Apple and the national interest
Published 04/09/2016 | 02:30
The decision of the Government to appeal the ruling of the European Commission on the Apple State aid case is the correct one but the tortuous manner in which the decision was eventually arrived at bodes ill for 'New Politics' in general and the minority administration specifically, which has shown itself to be so riven by competing forces and agendas as to be bordering on the dysfunctional. The manner in which the Government is currently operating is simply not good enough at a time when the country needs cohesive and stable leadership in the face of unprecedented challenges such as the UK exit from the European Union and the EC ruling on the Apple case itself.
Exchequer returns for the end of August, also published last week, saw a record deficit of €329m as compared with a deficit of €1,291m in the same period last year. This €962m year-on-year improvement in the Exchequer balance is said by the Department of Finance to be driven primarily by a year-on-year increase in tax revenue, albeit partially offset by increased voted expenditure and reduced non-tax revenue.
The improvement in the State's finances is to be welcomed, but the Government can not rest on the assumption that all will continue to be well. The social fabric of the country is still shredded by the consequences of decisions taken during the austerity years, and, at minimum, ministers must get on with facing up to those challenges, particularly in the general area of housing, and also in a deficient health service and education system. These are the bread-and-butter issues which are faced by governments throughout the developed world. As if that were not enough to contend with, the demands presented by Brexit and now the Apple State aid decision, which of themselves have the potential to fundamentally undermine existing and successful economic policy that give rise to such healthy Exchequer returns, demand that the Government must act collectively and decisively to protect the national interest.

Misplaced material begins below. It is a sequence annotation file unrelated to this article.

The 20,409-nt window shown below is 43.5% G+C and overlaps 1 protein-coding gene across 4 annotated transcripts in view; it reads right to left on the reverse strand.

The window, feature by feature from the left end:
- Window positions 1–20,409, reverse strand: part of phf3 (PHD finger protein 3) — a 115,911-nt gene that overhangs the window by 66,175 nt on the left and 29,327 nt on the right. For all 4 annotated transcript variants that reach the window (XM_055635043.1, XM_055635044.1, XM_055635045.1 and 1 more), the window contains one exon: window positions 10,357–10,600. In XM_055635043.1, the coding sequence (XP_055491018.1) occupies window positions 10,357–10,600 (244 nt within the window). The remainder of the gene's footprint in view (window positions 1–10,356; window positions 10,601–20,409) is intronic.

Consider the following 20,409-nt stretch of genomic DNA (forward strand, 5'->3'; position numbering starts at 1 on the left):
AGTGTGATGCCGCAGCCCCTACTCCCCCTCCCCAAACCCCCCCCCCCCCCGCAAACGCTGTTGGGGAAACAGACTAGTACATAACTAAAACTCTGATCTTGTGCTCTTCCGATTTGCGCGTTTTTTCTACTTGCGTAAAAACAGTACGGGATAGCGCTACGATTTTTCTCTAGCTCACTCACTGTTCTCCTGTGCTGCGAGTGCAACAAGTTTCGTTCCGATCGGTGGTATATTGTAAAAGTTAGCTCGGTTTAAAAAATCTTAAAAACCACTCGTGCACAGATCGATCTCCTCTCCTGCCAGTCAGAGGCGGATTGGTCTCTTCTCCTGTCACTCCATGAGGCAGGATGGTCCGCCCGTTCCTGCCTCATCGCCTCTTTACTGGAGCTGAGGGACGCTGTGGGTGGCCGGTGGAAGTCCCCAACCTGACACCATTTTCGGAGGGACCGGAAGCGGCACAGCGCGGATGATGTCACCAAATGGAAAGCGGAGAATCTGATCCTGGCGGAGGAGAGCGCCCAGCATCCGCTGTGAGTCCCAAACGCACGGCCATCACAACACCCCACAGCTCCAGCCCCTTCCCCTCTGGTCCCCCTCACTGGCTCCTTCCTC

To date, such collective and decisive actions have been shown, nationally and now internationally, to be woefully lacking. That is not to say that the requirement for new politics is not as relevant now as it was when this minority government was formed. By any interpretation, the electorate has voted for greater democratic accountability in Dail Eireann, and this newspaper has advocated for such accountability and will continue to do so.
There are occasions, however, when such a challenge to the national interest as the Apple ruling requires government to present a far more united front than was immediately evident last week. It is widely recognised that Ireland's corporate taxation regime has stood the country in good stead throughout recent decades and must be defended at all costs. It is also evident that entities such as Apple have a moral, let alone corporate, responsibility to pay its fair share of tax to whichever sovereign interest it is due. Ireland shares in that responsibility, which ultimately is a process under way at an international level that is rightly gaining momentum. However, the first duty of the Government is to ensure that Ireland is not unfairly singled out by competing forces in Europe and the US but to protect the national interest. Ultimately, that is the decision taken to appeal the European Commission Apple State aid case ruling, but the ham-fisted manner in which it arrived at that decision leaves a lot to be desired.